"But if the construction contended for by defendant is accepted it must be extracted by a circumlocution which throws the word `unreasonable' into the discard, leaving the first prohibition a positive, unqualified mandate forbidding search and seizure, negatived by the second prohibition recognizing inferentially search and seizure under a prescribed warrant, and forbidding it otherwise. The first prohibition thus disposed of, it might also be claimed that the second prohibition with its disjunctive `or,' permits commission of felonies in all cases to proceed undisturbed, even in the presence of an officer, until the required process is obtained, for it says: `No warrant * * to seize any person or things shall issue without describing them, nor without probable cause, supported by oath or affirmation.'
"But, taking the plain meaning of all words employed in the natural sense, there is no occasion for strained construction in dealing with the two separate prohibitions in that simple section. Each is clear, independent, and complete by itself. The first recognizes search and seizure regardless of process, but restricted by a comprehensive, master adjective compelling in performance exercise of moderation and good judgment to exclusion of prejudice, temper, and passion. The second deals with warrants where time and circumstances permit or in reason require them, specifying restrictive essentials, which protect the officer serving them if fair on their face, even though ultimately shown unfounded and unreasonable, — a wise precaution for his protection, as well as the public, especially when viewed in the light of their recent notorious abuses perpetrated under general search warrants for political purposes by officials of the government from which the United States had but recently seceded at the time the Federal Constitution was framed, and when many of England's laws were being adopted with constitutional or statutory restrictions and modifications.
"These constitutional restrictions, like others of that type, are concisely stated in general but apt terms, and it was left for the courts of the country to determine in each case or class of cases what, under the conditions shown, constituted `excessive bail,' `excessive fines,' `freedom of speech,' `cruel and unusual punishment,' `unreasonable search and seizure,' etc. The generally recognized rule is fairly stated in the following annotation to 11 Fed. Stat. Anno. 354: `The question whether a seizure or a search is unreasonable in the language of the Constitution is a judicial and not a legislative question; but in determining whether a seizure is or is not unreasonable, all of the circumstances under which it is made must be looked to.'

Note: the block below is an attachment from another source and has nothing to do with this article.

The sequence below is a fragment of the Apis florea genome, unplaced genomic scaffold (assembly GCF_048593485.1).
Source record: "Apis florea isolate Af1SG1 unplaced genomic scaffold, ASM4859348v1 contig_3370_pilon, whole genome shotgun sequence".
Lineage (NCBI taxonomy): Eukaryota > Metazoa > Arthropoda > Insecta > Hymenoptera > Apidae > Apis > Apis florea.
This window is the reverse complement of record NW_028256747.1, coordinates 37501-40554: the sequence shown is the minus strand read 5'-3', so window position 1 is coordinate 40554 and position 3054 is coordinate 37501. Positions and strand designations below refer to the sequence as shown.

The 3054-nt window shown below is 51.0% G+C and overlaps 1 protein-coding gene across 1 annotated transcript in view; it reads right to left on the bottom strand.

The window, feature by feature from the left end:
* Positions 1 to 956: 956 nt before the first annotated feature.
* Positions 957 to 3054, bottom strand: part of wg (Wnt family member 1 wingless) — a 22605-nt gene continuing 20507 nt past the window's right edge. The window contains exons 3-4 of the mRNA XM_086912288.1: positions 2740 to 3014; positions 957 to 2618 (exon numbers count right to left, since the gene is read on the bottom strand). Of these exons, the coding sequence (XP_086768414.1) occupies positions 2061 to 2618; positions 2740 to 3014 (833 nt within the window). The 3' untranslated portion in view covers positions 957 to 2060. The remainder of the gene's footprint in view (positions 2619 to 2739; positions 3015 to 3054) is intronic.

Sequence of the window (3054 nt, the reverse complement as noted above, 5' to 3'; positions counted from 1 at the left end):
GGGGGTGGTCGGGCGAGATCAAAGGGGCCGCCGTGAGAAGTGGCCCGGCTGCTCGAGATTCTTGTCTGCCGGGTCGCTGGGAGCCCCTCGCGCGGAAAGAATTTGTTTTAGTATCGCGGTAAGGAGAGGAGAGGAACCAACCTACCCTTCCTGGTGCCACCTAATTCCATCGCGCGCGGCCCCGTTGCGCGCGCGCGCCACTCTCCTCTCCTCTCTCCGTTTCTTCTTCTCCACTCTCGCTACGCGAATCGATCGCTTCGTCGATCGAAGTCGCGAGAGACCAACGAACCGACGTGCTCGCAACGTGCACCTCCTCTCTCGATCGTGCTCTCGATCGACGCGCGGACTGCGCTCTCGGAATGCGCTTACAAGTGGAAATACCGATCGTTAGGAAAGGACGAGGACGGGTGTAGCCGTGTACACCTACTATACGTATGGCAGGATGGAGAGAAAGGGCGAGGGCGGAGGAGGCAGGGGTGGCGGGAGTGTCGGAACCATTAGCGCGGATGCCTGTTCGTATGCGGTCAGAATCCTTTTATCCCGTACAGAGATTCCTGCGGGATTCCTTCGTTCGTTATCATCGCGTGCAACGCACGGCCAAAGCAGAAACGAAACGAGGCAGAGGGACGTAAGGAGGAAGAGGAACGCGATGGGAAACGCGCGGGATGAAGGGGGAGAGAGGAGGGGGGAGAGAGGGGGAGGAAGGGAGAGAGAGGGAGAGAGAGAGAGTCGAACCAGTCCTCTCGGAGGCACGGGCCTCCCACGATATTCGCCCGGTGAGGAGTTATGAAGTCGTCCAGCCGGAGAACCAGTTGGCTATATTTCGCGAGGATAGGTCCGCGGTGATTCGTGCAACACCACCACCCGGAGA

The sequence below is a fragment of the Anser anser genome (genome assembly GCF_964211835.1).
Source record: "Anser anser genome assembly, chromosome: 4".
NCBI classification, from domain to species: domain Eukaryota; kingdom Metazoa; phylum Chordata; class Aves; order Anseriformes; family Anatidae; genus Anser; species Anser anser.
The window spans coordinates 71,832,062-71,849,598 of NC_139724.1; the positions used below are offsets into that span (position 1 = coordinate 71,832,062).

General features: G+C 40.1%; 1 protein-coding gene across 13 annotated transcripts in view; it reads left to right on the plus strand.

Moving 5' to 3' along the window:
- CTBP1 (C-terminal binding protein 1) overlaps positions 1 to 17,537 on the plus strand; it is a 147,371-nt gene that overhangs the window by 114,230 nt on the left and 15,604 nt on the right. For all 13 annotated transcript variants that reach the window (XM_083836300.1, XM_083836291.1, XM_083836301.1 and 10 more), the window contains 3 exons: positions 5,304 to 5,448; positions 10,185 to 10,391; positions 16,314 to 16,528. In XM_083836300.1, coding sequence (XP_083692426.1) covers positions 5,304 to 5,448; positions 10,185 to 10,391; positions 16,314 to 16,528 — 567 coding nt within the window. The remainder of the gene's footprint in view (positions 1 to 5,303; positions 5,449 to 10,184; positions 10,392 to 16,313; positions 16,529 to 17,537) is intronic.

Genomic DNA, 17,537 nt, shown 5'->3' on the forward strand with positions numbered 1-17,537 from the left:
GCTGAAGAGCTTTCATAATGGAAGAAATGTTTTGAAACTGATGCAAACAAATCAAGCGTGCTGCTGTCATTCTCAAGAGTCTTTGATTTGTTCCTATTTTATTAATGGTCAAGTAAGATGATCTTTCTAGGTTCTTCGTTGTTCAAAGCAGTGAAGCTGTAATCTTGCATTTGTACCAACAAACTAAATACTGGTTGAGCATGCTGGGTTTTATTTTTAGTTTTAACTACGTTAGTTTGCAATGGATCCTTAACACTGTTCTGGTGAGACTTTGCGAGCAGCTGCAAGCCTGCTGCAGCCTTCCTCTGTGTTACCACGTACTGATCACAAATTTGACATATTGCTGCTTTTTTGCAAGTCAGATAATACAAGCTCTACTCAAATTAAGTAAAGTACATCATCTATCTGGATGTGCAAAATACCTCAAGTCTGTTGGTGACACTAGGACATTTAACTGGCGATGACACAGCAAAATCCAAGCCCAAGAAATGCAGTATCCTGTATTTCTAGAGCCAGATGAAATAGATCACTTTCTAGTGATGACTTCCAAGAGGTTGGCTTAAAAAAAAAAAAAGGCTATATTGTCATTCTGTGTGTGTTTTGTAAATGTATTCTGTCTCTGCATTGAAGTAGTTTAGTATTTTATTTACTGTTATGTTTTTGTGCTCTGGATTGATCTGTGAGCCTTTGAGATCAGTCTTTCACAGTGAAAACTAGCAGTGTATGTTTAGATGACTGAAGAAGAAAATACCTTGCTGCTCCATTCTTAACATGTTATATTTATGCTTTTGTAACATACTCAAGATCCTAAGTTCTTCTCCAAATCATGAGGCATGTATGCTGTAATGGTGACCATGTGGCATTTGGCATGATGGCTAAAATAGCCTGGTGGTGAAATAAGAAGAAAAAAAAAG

"The automobile is a swift and powerful vehicle of recent development, which has multiplied by quantity production and taken possession of our highways in battalions, until the slower, animal-drawn vehicles, with their easily noted individuality, are rare. Constructed as covered vehicles to standard form in immense quantities, and with a capacity for speed rivaling express trains, they furnish for successful commission of crime a disguising means of silent approach and swift escape unknown in the history of the world before their advent. The question of their police control and reasonable search on highways or other public places is a serious question far deeper and broader than their use in so-called `bootlegging' or `Rum running,' which in itself is no small matter. While a possession in the sense of private ownership, they are but a vehicle constructed for travel and transportation on highways. Their active use is not in homes or on private premises, the privacy of which the law especially guards from search and seizure without process. The baffling extent to which they are successfully utilized to facilitate commission of crime of all degrees, from those against morality, chastity, and decency, to robbery, rape, burglary, and murder is a matter of common knowledge. Upon that problem a condition and not a theory, confronts proper administration of our criminal laws. Whether search of and seizure from an automobile upon highway or other public place without a search warrant is unreasonable is in its final analysis to be determined as a judicial question in view of all the circumstances under which it is made."